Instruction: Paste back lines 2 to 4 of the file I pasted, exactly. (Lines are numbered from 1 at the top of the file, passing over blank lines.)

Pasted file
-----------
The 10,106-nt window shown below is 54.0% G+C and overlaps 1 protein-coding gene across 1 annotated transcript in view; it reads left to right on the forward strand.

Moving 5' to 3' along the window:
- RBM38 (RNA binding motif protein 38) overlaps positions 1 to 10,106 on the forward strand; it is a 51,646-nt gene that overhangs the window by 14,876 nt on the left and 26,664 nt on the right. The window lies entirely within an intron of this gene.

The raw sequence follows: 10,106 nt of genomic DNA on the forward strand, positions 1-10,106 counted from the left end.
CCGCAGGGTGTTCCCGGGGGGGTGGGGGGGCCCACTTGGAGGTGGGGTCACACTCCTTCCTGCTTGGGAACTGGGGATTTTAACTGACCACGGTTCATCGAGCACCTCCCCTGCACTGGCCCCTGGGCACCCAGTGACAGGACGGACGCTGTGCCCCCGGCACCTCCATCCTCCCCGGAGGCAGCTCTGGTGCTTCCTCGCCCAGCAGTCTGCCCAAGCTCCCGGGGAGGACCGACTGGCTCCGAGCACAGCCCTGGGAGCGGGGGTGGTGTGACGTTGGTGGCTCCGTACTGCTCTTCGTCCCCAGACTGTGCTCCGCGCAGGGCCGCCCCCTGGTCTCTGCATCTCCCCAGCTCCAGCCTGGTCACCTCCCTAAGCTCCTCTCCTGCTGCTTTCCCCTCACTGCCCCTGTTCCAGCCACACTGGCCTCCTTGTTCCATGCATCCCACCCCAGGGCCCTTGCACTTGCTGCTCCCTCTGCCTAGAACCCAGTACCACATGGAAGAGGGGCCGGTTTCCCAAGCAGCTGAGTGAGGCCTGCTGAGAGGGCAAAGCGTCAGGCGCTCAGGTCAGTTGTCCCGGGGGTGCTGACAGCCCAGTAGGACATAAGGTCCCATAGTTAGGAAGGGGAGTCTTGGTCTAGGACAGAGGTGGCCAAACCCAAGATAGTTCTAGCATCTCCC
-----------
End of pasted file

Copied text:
Moving 5' to 3' along the window:
- RBM38 (RNA binding motif protein 38) overlaps positions 1 to 10,106 on the forward strand; it is a 51,646-nt gene that overhangs the window by 14,876 nt on the left and 26,664 nt on the right. The window lies entirely within an intron of this gene.

The raw sequence follows: 10,106 nt of genomic DNA on the forward strand, positions 1-10,106 counted from the left end.